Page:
Just in time for Valentine’s Day, Netflix delivers some cutesy Fifty Shades of Grey-style romanticism with Love and Leashes (Feb. 11), the rare high-profile South Korean import to not involve science-fiction or the supernatural. Jauntily directed by Park Hyun-jin, it’s the story of a stern professional, her docile new coworker, and the unique relationship they develop. A celebration of bucking stereotypes, accepting who you are, and taking big risks, this amusing trifle serves as yet another reminder that amour is often found in the craziest of places, and also that you can’t make someone love you—even via BDSM.

Ji-woo (Seohyun, formerly of girl group Girls’ Generation) works in a PR department, where her severe looks and no-nonsense demeanor are ridiculed by her boss and condemned by her friend, who suggests that Ji-woo’s inability to find a man stems from her unwillingness to play the customary googly-eyed flirty game. Nonetheless, Ji-woo finds a match in Ji-hoo (Lee Jun-young), the latest addition to their publicity operation, and a goofy people-pleaser whose pleasant and polite nature make him an instant hit with his colleagues. What they don’t know, though, is that Ji-hoo is harboring a deep, dark secret, which Ji-woo stumbles upon when she accidentally receives a package meant for him at the office, and opens it to discover a giant spiked dog collar. After failing to grab it from Ji-woo, Ji-hoo explains that this purchase is really just for his big-necked poodle, but his lie falls apart when the box spills over and Ji-woo spies a coupon from “The Largest S&M Shop in the Country.”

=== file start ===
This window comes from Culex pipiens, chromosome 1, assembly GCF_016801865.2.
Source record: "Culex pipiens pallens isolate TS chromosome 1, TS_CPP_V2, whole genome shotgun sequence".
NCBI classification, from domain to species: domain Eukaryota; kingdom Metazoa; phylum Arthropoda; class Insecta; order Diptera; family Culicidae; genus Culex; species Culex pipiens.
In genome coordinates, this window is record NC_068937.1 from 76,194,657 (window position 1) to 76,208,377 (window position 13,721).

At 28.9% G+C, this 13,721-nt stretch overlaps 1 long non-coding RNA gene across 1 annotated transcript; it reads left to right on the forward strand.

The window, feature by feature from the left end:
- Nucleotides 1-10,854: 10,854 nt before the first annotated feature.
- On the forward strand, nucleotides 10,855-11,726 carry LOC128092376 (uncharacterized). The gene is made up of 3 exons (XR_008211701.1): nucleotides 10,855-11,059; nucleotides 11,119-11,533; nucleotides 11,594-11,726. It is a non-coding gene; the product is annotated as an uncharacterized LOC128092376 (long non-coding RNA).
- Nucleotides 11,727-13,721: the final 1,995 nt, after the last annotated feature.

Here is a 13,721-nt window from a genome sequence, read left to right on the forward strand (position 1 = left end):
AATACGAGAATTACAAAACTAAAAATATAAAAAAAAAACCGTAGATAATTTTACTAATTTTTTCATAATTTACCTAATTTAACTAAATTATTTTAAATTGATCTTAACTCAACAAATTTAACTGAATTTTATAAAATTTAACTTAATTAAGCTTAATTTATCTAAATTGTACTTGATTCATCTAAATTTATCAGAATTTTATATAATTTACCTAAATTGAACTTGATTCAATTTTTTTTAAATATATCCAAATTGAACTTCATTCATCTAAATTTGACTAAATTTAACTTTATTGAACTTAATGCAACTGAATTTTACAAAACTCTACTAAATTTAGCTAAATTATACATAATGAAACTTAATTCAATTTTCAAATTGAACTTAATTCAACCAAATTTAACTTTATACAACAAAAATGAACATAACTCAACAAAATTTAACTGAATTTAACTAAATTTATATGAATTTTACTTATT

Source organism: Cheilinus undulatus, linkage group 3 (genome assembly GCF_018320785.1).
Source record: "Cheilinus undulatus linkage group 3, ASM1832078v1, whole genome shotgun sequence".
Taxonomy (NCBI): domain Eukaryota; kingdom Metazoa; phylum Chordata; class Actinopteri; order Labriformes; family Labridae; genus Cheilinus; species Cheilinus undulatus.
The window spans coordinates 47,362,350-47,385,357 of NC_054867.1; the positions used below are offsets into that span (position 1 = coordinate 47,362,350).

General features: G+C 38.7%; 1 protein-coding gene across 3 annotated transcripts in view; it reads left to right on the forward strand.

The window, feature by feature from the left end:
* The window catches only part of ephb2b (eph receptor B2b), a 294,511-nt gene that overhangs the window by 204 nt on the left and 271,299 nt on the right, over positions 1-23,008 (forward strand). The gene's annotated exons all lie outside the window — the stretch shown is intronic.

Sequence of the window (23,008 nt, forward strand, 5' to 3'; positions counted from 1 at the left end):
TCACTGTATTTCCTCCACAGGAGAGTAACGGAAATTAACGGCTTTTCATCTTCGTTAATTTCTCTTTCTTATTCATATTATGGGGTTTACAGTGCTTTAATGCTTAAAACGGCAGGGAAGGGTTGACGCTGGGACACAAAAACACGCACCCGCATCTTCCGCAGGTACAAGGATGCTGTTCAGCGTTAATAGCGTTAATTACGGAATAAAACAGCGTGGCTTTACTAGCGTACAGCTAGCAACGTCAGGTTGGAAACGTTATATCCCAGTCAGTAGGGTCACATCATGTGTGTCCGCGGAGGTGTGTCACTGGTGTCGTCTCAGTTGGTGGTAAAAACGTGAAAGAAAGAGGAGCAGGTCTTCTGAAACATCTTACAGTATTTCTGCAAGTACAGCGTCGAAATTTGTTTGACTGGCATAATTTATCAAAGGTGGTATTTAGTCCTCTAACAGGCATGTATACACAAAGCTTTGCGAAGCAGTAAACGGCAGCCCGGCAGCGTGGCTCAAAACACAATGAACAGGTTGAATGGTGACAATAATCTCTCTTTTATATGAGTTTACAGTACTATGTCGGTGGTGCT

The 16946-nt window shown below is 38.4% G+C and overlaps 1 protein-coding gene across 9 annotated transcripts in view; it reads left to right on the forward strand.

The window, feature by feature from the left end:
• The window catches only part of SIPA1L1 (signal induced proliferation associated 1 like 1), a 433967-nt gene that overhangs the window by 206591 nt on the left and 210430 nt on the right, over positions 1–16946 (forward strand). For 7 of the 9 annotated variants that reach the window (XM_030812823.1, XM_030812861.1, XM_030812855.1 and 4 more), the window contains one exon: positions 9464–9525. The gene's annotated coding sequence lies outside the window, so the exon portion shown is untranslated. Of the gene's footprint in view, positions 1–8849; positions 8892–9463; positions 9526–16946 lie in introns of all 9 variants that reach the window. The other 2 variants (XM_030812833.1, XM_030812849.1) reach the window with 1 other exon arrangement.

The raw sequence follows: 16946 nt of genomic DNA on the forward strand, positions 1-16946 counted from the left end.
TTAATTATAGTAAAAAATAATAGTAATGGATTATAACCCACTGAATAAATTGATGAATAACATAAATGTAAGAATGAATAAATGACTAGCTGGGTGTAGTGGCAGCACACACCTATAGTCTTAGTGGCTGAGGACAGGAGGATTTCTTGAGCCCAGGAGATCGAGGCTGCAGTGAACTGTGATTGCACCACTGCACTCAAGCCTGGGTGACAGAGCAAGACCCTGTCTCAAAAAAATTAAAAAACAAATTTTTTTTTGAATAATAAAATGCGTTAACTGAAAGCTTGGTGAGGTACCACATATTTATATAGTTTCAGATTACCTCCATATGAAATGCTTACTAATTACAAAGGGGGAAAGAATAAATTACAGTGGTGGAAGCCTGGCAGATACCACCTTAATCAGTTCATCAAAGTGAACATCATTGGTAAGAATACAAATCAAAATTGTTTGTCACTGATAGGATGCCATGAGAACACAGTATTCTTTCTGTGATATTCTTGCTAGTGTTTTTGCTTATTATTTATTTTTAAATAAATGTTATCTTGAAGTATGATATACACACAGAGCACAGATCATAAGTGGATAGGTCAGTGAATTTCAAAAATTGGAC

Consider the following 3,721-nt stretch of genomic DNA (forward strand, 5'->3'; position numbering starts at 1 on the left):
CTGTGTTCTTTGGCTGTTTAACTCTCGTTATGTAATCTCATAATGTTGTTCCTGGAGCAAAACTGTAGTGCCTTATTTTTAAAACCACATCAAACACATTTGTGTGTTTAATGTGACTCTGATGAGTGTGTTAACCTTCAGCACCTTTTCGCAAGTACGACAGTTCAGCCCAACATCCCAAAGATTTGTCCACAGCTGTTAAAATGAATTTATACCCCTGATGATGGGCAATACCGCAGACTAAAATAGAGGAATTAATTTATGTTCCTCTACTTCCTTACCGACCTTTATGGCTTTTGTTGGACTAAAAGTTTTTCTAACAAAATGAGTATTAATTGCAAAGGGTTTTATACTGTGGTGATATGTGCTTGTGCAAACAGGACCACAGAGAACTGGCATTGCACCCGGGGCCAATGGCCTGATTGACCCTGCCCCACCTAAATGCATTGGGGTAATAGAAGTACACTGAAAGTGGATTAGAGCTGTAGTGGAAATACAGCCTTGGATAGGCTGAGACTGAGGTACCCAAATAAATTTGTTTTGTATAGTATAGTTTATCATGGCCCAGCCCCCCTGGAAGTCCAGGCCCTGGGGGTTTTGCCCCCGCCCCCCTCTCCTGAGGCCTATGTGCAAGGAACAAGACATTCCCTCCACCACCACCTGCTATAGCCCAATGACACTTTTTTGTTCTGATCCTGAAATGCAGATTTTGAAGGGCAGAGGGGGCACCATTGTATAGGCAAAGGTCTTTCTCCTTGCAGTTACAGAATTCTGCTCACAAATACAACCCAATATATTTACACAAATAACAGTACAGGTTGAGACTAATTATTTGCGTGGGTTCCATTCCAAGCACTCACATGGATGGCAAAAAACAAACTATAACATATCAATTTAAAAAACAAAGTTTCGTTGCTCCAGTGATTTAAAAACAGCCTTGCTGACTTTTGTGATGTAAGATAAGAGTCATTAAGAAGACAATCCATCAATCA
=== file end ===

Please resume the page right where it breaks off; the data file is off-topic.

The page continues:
The idea that a meek man like Ji-hoo would ship his private sexual playthings to his place of employment is laughably implausible, albeit in keeping with Love and Leashes’ disregard for logical plotting. At various points, Park’s script (based on a webtoon called Moral Sense) introduces characters without properly identifying them, and has events take random, barely explained left turns. Were the film not so lively and deliberately cartoonish, such clunkiness might rankle more. Yet by and large, the proceedings move at a brisk and bouncy pace, detailing the simultaneously funny and sensual bond that forms between Ji-hoo and Ji-woo in the aftermath of the aforementioned dog-collar incident, with the former admitting his “propensity” for being told what to do, and the latter becoming intrigued by the possibility of ordering around a compliant partner.

Before long, Ji-hoo and Ji-woo—whose names are similar because they’re two sides of the same coin—are clumsily if earnestly agreeing to enter into a BDSM arrangement, replete with a contract that stipulates that Ji-woo will be the dominant, and Ji-hoo the submissive, for three months. Consequently, the two cast aside conventional notions of femininity and masculinity to explore a new frontier of risqué pleasure. Having been dumped by his last girlfriend Hana (Kim Bo-ra) for confessing his pain and humiliation-centric desires, Ji-hoo is delighted that he’s found a perfect “master.” Ji-woo, meanwhile, swiftly takes to her role as the queen of the bedroom, wielding a riding crop and red high-heeled shoes to erotic effect. No matter how out of the ordinary this might seem to others, Ji-woo and Ji-hoo instinctively recognize that their affair allows them to be their true selves.